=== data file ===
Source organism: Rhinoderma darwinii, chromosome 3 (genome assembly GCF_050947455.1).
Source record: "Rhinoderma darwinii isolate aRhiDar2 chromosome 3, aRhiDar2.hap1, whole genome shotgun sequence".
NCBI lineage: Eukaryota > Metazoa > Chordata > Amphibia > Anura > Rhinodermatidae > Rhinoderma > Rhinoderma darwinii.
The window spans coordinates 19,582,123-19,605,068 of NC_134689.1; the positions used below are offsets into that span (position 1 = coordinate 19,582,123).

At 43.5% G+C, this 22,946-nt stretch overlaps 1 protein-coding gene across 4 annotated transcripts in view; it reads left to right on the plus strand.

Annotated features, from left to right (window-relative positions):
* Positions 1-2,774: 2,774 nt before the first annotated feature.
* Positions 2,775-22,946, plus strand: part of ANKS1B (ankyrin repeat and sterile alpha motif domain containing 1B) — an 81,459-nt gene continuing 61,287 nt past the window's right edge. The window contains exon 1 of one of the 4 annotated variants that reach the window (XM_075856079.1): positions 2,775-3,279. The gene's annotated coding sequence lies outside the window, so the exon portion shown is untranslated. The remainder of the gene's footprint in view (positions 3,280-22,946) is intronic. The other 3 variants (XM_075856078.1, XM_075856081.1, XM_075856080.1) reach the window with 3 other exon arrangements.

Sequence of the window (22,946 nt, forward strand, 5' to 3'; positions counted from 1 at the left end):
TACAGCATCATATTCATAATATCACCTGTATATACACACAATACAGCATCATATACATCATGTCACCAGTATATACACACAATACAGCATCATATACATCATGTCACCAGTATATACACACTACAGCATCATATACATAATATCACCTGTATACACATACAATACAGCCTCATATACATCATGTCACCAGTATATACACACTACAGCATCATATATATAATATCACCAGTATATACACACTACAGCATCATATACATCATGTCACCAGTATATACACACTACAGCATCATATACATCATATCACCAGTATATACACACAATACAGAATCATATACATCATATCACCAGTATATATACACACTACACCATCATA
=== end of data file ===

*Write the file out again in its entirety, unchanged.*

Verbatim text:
Source organism: Rhinoderma darwinii, chromosome 3 (genome assembly GCF_050947455.1).
Source record: "Rhinoderma darwinii isolate aRhiDar2 chromosome 3, aRhiDar2.hap1, whole genome shotgun sequence".
NCBI lineage: Eukaryota > Metazoa > Chordata > Amphibia > Anura > Rhinodermatidae > Rhinoderma > Rhinoderma darwinii.
The window spans coordinates 19,582,123-19,605,068 of NC_134689.1; the positions used below are offsets into that span (position 1 = coordinate 19,582,123).

At 43.5% G+C, this 22,946-nt stretch overlaps 1 protein-coding gene across 4 annotated transcripts in view; it reads left to right on the plus strand.

Annotated features, from left to right (window-relative positions):
* Positions 1-2,774: 2,774 nt before the first annotated feature.
* Positions 2,775-22,946, plus strand: part of ANKS1B (ankyrin repeat and sterile alpha motif domain containing 1B) — an 81,459-nt gene continuing 61,287 nt past the window's right edge. The window contains exon 1 of one of the 4 annotated variants that reach the window (XM_075856079.1): positions 2,775-3,279. The gene's annotated coding sequence lies outside the window, so the exon portion shown is untranslated. The remainder of the gene's footprint in view (positions 3,280-22,946) is intronic. The other 3 variants (XM_075856078.1, XM_075856081.1, XM_075856080.1) reach the window with 3 other exon arrangements.

Sequence of the window (22,946 nt, forward strand, 5' to 3'; positions counted from 1 at the left end):
TACAGCATCATATTCATAATATCACCTGTATATACACACAATACAGCATCATATACATCATGTCACCAGTATATACACACAATACAGCATCATATACATCATGTCACCAGTATATACACACTACAGCATCATATACATAATATCACCTGTATACACATACAATACAGCCTCATATACATCATGTCACCAGTATATACACACTACAGCATCATATATATAATATCACCAGTATATACACACTACAGCATCATATACATCATGTCACCAGTATATACACACTACAGCATCATATACATCATATCACCAGTATATACACACAATACAGAATCATATACATCATATCACCAGTATATATACACACTACACCATCATA